The case itself is just small enough to be pocketable — though still massive when compared to that of the AirPods Pro — and the lid and hinge are very well-built, snapping open and closed with ease. You can charge it up with the included USB-A to USB-C charging cable, or you can charge it wirelessly with any Qi-compatible charging mat. A clearly visible LED on the front shows you the case’s charging status and its battery level when not plugged in.
Comfort, controls, and connections
It’s worth taking note of how the interior portion of the Free Byrd is shaped. Though smaller than the outer shell, and very smooth and rounded, it’s got a relatively large surface area. The sound tube (the part the eartip is attached to) is quite stubby, and this combination could prove problematic for both those with small ears and those whose ear canals sit a little deeper.
With the standard silicone tips installed, I simply couldn’t get the Free Byrd to grip the entrance of my ear canal. It’s not the tips — they’re very well made — it’s that the large interior surface I mentioned prevented me from being able to push them in far enough.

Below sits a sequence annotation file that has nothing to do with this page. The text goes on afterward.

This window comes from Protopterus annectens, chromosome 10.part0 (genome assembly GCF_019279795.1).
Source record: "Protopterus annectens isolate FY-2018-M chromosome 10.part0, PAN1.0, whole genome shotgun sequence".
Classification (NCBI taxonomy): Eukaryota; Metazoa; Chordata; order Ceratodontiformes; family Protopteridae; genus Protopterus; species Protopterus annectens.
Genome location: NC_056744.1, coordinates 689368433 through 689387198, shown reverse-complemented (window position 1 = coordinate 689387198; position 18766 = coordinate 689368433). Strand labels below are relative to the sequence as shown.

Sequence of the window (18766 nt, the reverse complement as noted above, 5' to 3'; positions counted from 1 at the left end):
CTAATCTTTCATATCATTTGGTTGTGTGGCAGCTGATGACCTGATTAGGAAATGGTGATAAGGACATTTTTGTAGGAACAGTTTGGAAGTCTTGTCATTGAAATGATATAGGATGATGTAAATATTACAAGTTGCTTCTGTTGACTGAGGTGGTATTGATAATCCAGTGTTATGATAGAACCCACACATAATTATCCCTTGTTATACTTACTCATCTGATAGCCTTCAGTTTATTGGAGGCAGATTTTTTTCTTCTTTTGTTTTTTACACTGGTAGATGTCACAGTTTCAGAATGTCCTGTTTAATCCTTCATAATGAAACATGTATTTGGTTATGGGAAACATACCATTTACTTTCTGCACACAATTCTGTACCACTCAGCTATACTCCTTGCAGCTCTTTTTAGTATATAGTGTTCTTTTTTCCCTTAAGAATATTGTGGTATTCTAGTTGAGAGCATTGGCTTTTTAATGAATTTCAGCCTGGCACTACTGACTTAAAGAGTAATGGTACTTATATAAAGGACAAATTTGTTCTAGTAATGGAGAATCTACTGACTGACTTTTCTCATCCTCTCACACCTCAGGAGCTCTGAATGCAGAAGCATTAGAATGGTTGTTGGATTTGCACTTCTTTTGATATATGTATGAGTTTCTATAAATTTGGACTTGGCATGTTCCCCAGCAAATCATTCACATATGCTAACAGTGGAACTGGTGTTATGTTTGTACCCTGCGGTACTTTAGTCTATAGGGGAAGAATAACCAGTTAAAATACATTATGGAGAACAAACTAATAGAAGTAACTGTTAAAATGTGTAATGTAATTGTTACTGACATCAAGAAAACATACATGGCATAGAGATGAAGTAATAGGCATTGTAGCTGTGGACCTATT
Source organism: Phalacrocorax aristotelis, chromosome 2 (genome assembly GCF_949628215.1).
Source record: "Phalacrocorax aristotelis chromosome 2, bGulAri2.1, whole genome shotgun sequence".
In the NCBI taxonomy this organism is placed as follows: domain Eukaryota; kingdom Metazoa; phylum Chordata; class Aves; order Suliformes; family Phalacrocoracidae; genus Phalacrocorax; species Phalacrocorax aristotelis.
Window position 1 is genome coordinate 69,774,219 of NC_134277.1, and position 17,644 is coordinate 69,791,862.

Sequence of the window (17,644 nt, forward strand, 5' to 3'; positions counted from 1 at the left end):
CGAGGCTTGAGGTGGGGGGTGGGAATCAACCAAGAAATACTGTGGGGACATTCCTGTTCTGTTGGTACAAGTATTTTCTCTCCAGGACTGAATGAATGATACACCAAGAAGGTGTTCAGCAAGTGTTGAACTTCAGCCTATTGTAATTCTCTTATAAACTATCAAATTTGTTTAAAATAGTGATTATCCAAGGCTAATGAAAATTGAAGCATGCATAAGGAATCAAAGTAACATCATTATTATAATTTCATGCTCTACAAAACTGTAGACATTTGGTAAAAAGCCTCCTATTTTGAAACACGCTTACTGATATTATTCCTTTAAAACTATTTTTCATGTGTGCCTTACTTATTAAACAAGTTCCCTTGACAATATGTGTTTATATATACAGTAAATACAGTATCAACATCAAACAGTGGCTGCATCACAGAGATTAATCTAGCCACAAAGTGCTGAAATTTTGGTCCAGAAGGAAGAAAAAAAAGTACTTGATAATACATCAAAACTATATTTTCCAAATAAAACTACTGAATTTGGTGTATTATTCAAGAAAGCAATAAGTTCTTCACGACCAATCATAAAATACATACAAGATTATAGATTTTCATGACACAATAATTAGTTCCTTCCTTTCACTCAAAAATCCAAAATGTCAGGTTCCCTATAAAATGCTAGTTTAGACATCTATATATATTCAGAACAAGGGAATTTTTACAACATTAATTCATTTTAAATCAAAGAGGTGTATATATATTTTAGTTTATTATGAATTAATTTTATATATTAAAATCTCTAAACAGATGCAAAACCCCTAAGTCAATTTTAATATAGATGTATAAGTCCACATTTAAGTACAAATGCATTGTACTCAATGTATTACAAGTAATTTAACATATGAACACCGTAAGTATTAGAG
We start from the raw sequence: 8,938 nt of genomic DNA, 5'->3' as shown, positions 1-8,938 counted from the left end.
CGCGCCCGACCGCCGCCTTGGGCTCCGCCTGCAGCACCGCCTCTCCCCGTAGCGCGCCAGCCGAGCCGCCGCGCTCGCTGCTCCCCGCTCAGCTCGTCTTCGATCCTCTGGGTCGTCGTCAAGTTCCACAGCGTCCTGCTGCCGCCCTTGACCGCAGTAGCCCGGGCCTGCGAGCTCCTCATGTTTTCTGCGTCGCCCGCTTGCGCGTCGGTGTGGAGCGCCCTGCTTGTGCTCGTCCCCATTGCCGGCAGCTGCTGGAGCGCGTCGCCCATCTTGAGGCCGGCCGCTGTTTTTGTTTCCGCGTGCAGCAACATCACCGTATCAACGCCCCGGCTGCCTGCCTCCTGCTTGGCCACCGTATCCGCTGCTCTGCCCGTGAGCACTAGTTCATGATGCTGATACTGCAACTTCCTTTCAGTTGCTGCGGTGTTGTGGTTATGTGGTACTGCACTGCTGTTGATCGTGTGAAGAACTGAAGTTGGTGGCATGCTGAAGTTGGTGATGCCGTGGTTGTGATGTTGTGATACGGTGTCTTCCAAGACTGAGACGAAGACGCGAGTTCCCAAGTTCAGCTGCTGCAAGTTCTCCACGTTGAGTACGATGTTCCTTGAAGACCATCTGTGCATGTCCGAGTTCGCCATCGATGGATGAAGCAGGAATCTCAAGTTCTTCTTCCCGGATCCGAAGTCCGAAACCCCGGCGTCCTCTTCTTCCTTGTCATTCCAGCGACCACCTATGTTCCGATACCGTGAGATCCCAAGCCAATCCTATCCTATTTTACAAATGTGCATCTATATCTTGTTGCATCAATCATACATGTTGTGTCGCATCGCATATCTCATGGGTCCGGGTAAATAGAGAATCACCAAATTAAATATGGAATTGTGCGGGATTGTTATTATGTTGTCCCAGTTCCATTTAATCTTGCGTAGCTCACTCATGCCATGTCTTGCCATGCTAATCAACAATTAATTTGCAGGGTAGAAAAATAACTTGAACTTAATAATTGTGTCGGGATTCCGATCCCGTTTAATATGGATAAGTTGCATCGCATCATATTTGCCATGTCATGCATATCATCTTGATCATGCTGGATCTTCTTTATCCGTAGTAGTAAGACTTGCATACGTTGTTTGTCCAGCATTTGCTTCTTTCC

The touch controls are excellent. Thanks to the raised metal band, you know exactly where to tap.
Thankfully, the medium foam eartips proved much better at giving me the seal I needed. Beyerdynamic says it included the foam tips “for use during sporting activities,” but for me, they were a requirement no matter what I was doing.
But even with the foam tips, I found I wanted to regularly give them a bit of a double twist and push to keep them secure. They proved fine for walking and low-impact cardio like stair climbing and elliptical machines, but I can’t recommend them for any kind of higher-impact activities. I also found that comfort became an issue, especially after an hour or so of continuous wear. Normally, I’d say these things are subjective (because they are) and your mileage may vary. But I find most earbuds quite comfortable, which tells me Beyerdynamic might have to revisit the shape for the next version of the Free Byrd.
The touch controls are excellent. Thanks to the raised metal band, you know exactly where to tap, and each tap is accompanied by a short tone to let you know you’ve tapped correctly. It even provides much needed feedback for multi-tap gestures, with a low-medium tone combo for double-taps and a low-medium-high combo for triple-taps.
Your biggest challenge might be memorizing all of these gestures, because the Free Byrd let you do it all, including play/pause, switch active noise cancellation (ANC) modes, skip tracks, change volume, call answer/end/reject, and access your preferred voice assistant (Siri on iOS devices and Google Assistant or Alexa on Android). However, if you choose to use just a single earbud, you’re reduced to play/pause, call answer/end/reject, and voice assistant access.